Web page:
In the corporate world, design and logo guidelines are standard. Companies and associations set up rules about how the logo may be used, for instance, or what colors are acceptable in company memos. Many organizations will just provide standard templates for spreadsheets, written documents and emails.
But what about your words? Does your organization need a standard style guide for the words in your written documents? If your publications don’t use a style guide, follow along with me for a few moments. Even presentations, advertisements and other printed materials benefit from a standard written style.

What is a style guide?
A style guide defines the way you write. It might lay out a particular writing style — loose and conversational, formal and rigid — or simply be a list of acceptable acronyms. Some style guides run to hundreds of pages, and others fit on a page or two. The important part is this: The style guide defines for your organization the important words that must be handled in the same way every time.

Who needs a style guide?

I’m tempted to say, everyone! But I’m the kind of person who gets into the details. Perhaps first I should answer the next question.
How does a style guide help me?

  • A style guide makes your organization look professional.
  • When everyone writes dates the same way (Monday, June 2, 2008? 6/2/2008? 06/02/2008? What about Sept. 15 or Sep. 15 or September 15? The possibilities are endless.), agrees on what to capitalize, and follows other conventions that you set out, the work of your editors is reduced.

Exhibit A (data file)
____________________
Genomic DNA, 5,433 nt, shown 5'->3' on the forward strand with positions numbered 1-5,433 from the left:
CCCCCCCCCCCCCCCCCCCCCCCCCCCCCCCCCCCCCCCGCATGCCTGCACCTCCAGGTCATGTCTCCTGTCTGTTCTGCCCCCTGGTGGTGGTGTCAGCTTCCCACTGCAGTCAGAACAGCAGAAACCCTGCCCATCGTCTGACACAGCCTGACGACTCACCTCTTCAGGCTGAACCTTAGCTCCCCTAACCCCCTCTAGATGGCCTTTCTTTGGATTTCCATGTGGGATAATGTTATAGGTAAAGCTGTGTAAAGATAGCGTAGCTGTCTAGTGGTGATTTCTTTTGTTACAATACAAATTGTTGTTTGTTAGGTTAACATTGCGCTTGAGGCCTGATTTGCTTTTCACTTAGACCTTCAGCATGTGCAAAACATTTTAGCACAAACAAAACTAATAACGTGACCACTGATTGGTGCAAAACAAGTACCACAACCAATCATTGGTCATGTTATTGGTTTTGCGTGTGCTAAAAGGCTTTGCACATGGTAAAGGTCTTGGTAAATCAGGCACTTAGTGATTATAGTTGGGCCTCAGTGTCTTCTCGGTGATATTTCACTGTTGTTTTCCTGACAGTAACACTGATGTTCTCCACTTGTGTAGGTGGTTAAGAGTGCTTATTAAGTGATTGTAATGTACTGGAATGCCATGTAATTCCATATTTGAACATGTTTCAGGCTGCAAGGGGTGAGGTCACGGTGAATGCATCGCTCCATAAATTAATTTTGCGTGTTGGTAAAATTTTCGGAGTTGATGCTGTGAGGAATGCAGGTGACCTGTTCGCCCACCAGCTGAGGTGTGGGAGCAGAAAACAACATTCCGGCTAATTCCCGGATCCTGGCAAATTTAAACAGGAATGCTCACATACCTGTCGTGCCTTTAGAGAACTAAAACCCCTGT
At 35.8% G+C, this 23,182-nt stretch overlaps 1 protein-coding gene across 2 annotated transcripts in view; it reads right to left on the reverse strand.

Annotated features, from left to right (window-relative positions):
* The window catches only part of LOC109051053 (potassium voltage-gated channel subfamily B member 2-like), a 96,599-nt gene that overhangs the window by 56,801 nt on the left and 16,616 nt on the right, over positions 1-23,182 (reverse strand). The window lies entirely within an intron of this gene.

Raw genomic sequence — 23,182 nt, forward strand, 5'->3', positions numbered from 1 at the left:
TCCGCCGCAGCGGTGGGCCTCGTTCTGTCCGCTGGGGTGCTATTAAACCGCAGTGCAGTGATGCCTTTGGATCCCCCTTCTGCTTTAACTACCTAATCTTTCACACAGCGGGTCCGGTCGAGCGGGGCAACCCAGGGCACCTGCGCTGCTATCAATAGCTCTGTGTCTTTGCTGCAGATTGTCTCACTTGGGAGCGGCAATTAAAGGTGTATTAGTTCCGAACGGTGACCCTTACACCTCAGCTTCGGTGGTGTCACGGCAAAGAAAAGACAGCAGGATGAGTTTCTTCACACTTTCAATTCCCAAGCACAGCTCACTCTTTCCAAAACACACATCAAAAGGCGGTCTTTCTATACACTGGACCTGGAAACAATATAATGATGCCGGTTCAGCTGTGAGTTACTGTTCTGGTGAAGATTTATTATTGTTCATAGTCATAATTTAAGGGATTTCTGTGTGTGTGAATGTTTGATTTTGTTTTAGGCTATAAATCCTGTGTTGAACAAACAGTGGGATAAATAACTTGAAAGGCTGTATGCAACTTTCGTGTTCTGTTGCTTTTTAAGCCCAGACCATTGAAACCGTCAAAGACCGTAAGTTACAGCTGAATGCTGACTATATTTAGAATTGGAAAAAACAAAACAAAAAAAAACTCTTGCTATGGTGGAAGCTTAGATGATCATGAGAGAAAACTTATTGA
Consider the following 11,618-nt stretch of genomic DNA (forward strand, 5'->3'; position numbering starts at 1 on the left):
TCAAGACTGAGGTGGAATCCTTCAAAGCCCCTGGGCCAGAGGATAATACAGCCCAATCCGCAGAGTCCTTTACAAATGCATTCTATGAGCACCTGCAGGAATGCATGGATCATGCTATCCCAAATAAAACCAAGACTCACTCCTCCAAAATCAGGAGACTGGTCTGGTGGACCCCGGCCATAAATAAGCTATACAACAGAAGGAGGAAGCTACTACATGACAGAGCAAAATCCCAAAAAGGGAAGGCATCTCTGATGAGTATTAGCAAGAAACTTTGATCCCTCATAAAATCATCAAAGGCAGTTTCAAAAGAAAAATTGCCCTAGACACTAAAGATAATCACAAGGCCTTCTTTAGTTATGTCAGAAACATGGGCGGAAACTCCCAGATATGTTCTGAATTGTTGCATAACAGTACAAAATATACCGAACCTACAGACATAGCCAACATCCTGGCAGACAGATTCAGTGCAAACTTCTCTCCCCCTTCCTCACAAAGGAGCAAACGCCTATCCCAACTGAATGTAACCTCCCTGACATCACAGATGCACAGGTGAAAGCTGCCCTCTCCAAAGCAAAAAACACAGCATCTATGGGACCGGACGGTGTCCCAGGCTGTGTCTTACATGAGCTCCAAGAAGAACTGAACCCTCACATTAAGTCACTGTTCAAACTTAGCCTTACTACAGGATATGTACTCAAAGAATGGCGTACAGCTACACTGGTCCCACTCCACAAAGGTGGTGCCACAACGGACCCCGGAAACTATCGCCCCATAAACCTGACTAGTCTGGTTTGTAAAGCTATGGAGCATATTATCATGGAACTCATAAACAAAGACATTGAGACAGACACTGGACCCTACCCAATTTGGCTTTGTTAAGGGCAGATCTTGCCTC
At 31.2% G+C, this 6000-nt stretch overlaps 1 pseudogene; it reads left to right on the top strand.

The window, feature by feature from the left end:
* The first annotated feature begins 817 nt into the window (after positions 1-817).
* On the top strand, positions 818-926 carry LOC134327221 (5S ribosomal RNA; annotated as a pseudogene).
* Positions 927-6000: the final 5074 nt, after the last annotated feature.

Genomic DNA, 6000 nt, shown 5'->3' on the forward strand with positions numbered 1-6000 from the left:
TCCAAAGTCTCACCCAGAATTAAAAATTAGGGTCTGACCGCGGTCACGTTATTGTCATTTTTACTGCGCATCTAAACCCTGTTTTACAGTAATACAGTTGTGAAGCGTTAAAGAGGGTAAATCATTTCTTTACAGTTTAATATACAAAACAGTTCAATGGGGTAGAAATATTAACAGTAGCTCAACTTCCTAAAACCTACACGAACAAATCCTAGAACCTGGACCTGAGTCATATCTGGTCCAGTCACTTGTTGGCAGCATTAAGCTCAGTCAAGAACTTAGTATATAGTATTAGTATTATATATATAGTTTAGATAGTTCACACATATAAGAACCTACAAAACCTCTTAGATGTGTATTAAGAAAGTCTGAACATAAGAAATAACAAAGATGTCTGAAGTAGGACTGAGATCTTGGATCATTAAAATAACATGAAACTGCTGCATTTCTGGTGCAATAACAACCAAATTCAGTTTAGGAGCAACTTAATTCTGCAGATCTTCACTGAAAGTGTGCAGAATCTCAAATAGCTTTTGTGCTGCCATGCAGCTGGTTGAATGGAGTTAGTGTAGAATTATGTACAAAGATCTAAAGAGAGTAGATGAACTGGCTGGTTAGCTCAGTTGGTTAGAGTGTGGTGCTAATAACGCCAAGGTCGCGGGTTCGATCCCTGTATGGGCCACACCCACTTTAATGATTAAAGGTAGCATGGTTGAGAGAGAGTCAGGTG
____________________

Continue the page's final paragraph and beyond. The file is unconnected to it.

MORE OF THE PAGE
• And your readers benefit, too. When readers have to process several different formats for the same information, you’re making them work too hard.
  • Even more importantly, style guides can prevent industry jargon and shorthand from infecting your written work. Often, we know much more about our topic than our customers, technically. A style guide can decree that what you refer to in company emails as “the Widget Inc. NJSK-2300 protocol” is always called “the Widget Inc. Safety System” in your marketing materials.

Style Guides We Like

    Associated Press: The go-to for many consumer and business publications, including newspapers nationwide.

    Chicago: Well suited for more formal or literary efforts or long-form writing, including books.

    The Economist: The grammar nerds here love this one, though it is unlikely to be useful as a reference for other publications–it is unique.

    Modern Language Association: Frequently used in scholarly publishing.

    The New York Times: Yes, they really do have their own book.

All right. I’ll get one. Where do I get one?
A comprehensive style guide is a big project, but you can create guidelines that will help your organization communicate better at any time. Follow these tips:

  • Start small. If you set out to re-write the dictionary, you’ll never finish. Pick the top five, or top 10, guidelines to help your organization communicate better. When those roll out successfully, consider expanding.
  • Piggyback. Unless you actually are the New York Times, you probably don’t need to write your own style guide from scratch. Decide which major style guide you like the most–AP? Chicago? something specific to your industry?–and use that as a baseline for all your written work.
  • Communicate. Have the right person share the information. You want your staff to view the style guide as something helpful, not a burden. So market the guide to your organization, and make it easy for them to use it. Print a cheat sheet to tape to their computer monitors. Post a PDF on the company intranet. Use examples.